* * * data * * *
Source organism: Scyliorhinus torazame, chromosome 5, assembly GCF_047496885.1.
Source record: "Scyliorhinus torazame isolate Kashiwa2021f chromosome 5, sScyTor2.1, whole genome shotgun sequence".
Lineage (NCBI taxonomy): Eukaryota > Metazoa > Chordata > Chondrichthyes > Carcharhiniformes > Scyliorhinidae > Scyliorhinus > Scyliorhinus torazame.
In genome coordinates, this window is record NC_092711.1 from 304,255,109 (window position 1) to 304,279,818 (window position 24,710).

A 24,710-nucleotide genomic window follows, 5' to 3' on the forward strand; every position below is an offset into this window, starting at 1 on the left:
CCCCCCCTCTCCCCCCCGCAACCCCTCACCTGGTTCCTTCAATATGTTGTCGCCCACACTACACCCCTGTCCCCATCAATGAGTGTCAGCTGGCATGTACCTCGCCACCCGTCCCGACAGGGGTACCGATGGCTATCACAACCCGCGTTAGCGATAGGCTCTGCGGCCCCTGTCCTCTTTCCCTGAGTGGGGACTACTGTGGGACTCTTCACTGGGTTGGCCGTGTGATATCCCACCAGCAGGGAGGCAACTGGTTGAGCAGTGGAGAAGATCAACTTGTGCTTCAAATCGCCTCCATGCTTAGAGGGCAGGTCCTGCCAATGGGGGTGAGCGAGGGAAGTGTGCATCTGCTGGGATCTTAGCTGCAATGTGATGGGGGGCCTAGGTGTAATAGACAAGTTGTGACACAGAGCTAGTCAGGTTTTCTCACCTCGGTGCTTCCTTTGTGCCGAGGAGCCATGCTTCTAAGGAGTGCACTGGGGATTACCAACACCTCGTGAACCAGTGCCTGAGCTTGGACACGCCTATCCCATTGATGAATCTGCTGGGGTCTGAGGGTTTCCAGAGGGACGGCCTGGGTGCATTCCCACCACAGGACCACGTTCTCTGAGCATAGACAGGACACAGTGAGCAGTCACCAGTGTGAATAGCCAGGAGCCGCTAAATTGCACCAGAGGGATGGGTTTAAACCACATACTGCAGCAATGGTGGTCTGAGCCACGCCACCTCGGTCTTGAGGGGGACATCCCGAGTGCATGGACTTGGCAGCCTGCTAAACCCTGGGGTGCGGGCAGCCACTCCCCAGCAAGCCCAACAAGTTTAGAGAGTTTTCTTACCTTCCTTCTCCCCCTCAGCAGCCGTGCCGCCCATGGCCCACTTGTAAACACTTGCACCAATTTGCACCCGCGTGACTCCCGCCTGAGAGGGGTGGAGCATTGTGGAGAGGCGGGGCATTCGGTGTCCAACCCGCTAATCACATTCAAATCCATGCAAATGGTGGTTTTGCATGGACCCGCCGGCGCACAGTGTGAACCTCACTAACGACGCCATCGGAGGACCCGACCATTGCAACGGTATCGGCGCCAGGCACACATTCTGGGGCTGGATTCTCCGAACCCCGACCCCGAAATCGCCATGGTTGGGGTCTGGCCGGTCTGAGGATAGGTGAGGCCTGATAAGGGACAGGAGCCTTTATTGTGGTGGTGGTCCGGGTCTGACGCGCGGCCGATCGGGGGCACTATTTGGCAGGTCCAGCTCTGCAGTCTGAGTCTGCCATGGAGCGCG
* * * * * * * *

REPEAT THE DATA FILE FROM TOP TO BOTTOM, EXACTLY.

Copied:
Source organism: Scyliorhinus torazame, chromosome 5, assembly GCF_047496885.1.
Source record: "Scyliorhinus torazame isolate Kashiwa2021f chromosome 5, sScyTor2.1, whole genome shotgun sequence".
Lineage (NCBI taxonomy): Eukaryota > Metazoa > Chordata > Chondrichthyes > Carcharhiniformes > Scyliorhinidae > Scyliorhinus > Scyliorhinus torazame.
In genome coordinates, this window is record NC_092711.1 from 304,255,109 (window position 1) to 304,279,818 (window position 24,710).

A 24,710-nucleotide genomic window follows, 5' to 3' on the forward strand; every position below is an offset into this window, starting at 1 on the left:
CCCCCCCTCTCCCCCCCGCAACCCCTCACCTGGTTCCTTCAATATGTTGTCGCCCACACTACACCCCTGTCCCCATCAATGAGTGTCAGCTGGCATGTACCTCGCCACCCGTCCCGACAGGGGTACCGATGGCTATCACAACCCGCGTTAGCGATAGGCTCTGCGGCCCCTGTCCTCTTTCCCTGAGTGGGGACTACTGTGGGACTCTTCACTGGGTTGGCCGTGTGATATCCCACCAGCAGGGAGGCAACTGGTTGAGCAGTGGAGAAGATCAACTTGTGCTTCAAATCGCCTCCATGCTTAGAGGGCAGGTCCTGCCAATGGGGGTGAGCGAGGGAAGTGTGCATCTGCTGGGATCTTAGCTGCAATGTGATGGGGGGCCTAGGTGTAATAGACAAGTTGTGACACAGAGCTAGTCAGGTTTTCTCACCTCGGTGCTTCCTTTGTGCCGAGGAGCCATGCTTCTAAGGAGTGCACTGGGGATTACCAACACCTCGTGAACCAGTGCCTGAGCTTGGACACGCCTATCCCATTGATGAATCTGCTGGGGTCTGAGGGTTTCCAGAGGGACGGCCTGGGTGCATTCCCACCACAGGACCACGTTCTCTGAGCATAGACAGGACACAGTGAGCAGTCACCAGTGTGAATAGCCAGGAGCCGCTAAATTGCACCAGAGGGATGGGTTTAAACCACATACTGCAGCAATGGTGGTCTGAGCCACGCCACCTCGGTCTTGAGGGGGACATCCCGAGTGCATGGACTTGGCAGCCTGCTAAACCCTGGGGTGCGGGCAGCCACTCCCCAGCAAGCCCAACAAGTTTAGAGAGTTTTCTTACCTTCCTTCTCCCCCTCAGCAGCCGTGCCGCCCATGGCCCACTTGTAAACACTTGCACCAATTTGCACCCGCGTGACTCCCGCCTGAGAGGGGTGGAGCATTGTGGAGAGGCGGGGCATTCGGTGTCCAACCCGCTAATCACATTCAAATCCATGCAAATGGTGGTTTTGCATGGACCCGCCGGCGCACAGTGTGAACCTCACTAACGACGCCATCGGAGGACCCGACCATTGCAACGGTATCGGCGCCAGGCACACATTCTGGGGCTGGATTCTCCGAACCCCGACCCCGAAATCGCCATGGTTGGGGTCTGGCCGGTCTGAGGATAGGTGAGGCCTGATAAGGGACAGGAGCCTTTATTGTGGTGGTGGTCCGGGTCTGACGCGCGGCCGATCGGGGGCACTATTTGGCAGGTCCAGCTCTGCAGTCTGAGTCTGCCATGGAGCGCG